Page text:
These tests should determine definitively whether or not the bone fragments are Michaela’s. Three years ago, there was a possible break in the case that ultimately did not lead to answers. Perhaps this new path, as heartbreaking as it is, will lead somewhere. Murch believes that it might:

It’s quite a leap to go from posting information to help Michaela find help in the UAE to saying in the next blog that I believe it’s likely that evidence has been found that Michaela is not alive, but yes, that is what I am going to say. Part of the reason I say this is because it is simply a logical conclusion. Part of it is that it just feels like it is. In my heart, I have been expecting something to happen. I didn’t know what. I didn’t know it would be this, but I was just expecting something.

Here is Sharon’s message to Michaela.


If you have any information, please call Inspector Robert Lampkinat the Hayward Police Department(510)

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What Happened to the McStay Family?

The McStay family went missing from their home in Falbrook, CA, in February of 2010. Joseph McStay, 40, and his wife Summer, 43, apparently left home in their Isuzu Trooper on the night of February 4 with their two children–Gianni, 4, and Joseph, Jr., 3. Aside from a call Joseph made to one of his co-workers that night, the family has never been heard from again.

There was no sign of forced entry or struggle at the home, which the family had only recently moved into. On February 8, the Trooper was towed from a strip mall parking lot within walking distance of a pedestrian crossing into Mexico. The police scoured video footage from the crossing that night, and concluded that one group of people walking across the border–a man holding the hand of a small boy, followed by a woman holding the hand of another small boy–could very well have been the McStay family. The woman is wearing boots and jackets similar to ones owned by Summer, but family members say the man is too tall and thin to be Jospeh McStay.

While detectives believe the family may have willingly traveled to Mexico–based in part upon an internet search conducted at the home about children visiting Mexico–the fact that they did not return seems to indicate foul play. The family left $40,000 in their personal checking and savings accounts, money which has not been accessed since their disappearance. Joseph also had $65,000 in a business account, and the small withdrawals that have been made from that account are business expense withdrawals conducted by employees. The McStays maintained close relationships with Joseph’s parents, his brother, and Summer’s sister, and Joseph was also very close to his 14-year-old son by a previous marriage. Family members insist they would never abandon their loved ones intentionally. They also left behind two dogs, beloved family pets.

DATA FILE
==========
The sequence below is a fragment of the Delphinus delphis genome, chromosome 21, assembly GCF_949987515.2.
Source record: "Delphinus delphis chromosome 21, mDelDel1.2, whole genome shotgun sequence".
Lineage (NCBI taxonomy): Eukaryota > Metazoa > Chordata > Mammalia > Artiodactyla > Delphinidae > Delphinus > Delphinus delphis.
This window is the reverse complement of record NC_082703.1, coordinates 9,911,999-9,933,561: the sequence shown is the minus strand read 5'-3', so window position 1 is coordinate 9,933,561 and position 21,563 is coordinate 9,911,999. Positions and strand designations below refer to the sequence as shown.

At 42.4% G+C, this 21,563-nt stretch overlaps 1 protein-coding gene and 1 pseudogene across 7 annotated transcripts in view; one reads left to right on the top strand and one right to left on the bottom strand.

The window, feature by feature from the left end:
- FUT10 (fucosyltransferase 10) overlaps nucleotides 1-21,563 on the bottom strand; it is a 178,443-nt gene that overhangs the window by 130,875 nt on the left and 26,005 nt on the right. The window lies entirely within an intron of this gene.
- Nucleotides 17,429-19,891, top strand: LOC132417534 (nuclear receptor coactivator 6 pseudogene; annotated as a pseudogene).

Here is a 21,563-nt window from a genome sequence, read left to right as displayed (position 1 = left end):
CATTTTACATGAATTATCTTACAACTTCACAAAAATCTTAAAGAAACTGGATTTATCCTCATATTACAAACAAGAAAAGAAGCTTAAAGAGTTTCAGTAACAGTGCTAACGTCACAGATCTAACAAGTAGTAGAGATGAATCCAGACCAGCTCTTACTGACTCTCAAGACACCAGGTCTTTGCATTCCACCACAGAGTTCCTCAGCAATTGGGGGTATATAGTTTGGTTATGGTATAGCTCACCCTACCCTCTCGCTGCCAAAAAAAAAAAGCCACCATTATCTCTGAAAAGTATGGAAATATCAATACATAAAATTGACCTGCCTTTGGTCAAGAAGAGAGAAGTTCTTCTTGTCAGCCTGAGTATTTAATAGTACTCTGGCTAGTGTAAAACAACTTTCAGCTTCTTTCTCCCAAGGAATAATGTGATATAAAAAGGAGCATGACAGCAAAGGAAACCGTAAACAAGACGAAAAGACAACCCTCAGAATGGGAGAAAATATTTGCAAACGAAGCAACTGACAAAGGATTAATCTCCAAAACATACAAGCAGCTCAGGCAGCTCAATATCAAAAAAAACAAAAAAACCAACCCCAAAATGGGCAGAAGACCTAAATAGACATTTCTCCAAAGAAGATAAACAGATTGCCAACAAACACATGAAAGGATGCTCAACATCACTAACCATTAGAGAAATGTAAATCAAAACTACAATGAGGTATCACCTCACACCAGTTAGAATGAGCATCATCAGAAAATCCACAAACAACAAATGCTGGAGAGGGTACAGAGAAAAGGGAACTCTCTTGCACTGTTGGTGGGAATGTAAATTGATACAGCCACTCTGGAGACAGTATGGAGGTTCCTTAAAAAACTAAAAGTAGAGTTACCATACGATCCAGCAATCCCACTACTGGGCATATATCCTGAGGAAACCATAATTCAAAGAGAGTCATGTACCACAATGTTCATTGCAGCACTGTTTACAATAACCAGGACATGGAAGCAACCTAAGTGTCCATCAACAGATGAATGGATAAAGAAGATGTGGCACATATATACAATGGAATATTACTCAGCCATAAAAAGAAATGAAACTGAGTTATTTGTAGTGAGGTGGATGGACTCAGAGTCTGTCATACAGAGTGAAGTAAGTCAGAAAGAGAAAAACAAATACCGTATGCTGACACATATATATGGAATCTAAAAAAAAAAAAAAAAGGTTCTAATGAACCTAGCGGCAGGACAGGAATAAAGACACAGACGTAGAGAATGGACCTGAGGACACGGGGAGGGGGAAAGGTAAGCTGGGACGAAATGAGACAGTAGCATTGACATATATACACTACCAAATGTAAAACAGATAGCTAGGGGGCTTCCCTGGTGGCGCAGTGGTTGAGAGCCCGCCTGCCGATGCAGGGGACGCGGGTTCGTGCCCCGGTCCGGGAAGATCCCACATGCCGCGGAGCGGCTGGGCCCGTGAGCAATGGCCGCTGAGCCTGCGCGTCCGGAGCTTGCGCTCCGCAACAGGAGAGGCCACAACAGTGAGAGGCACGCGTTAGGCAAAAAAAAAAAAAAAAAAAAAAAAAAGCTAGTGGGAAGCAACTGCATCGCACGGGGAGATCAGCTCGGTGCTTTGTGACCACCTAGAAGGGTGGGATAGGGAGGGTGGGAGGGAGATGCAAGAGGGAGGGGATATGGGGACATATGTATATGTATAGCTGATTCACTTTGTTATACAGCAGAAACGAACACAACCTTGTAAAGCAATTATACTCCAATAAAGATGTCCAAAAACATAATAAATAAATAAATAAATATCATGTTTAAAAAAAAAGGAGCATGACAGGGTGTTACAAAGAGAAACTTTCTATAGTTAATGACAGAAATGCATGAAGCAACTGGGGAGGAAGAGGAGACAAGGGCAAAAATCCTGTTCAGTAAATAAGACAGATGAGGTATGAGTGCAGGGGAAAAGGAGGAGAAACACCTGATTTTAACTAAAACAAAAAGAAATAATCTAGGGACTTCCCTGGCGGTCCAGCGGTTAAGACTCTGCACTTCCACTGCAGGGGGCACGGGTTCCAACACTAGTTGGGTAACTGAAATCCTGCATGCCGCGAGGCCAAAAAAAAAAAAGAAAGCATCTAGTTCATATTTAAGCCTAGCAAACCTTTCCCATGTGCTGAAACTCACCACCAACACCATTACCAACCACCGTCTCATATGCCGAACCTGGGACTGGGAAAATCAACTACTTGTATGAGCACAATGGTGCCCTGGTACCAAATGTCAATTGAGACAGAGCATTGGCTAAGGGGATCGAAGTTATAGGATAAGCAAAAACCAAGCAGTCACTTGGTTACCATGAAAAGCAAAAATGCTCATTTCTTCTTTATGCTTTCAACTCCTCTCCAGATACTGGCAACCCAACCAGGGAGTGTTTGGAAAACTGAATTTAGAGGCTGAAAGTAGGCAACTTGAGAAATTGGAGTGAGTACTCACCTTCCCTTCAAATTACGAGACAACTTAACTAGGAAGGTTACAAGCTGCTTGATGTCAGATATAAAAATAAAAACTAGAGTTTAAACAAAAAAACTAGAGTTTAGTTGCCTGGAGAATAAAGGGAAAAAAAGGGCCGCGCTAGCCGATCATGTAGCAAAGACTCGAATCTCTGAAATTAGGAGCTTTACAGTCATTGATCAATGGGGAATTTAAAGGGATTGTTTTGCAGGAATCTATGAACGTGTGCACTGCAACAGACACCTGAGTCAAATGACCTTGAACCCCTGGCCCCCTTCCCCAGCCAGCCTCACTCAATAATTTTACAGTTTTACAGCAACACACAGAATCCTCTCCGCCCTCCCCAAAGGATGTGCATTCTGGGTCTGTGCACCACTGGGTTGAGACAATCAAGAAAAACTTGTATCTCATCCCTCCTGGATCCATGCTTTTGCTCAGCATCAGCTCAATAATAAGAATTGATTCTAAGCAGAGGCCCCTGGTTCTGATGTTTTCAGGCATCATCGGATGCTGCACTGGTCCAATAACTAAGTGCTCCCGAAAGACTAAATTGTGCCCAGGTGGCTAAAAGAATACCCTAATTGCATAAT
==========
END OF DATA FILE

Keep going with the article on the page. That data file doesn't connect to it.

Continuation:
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Joseph’s brother Mike maintains a website with information and updates. Anyone with information about the case is being urged to call deputies at 858-974-2321 or 858-565-5200 after-hours. Tips can also be called in anonymously to CrimeStoppers at 888-580-TIPS(8477).

Their story was featured in May on Vanished with Beth Holloway. View the episode here. Joseph’s youtube channel, last updated in January of 2010, includes cute family videos of the kids experimenting in the kitchen while the parents look on encouragingly, among other ordinary family happenings. The impression one gets in the videos is of a loving, ordinary family–certainly not parents who plan to abandon their lives, bank accounts, and home for a new start South-of-the border.

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Read about Michaela Joy Garecht, missing for 25 years, last seen in Hayward, California. 

Visit the McStay family website here.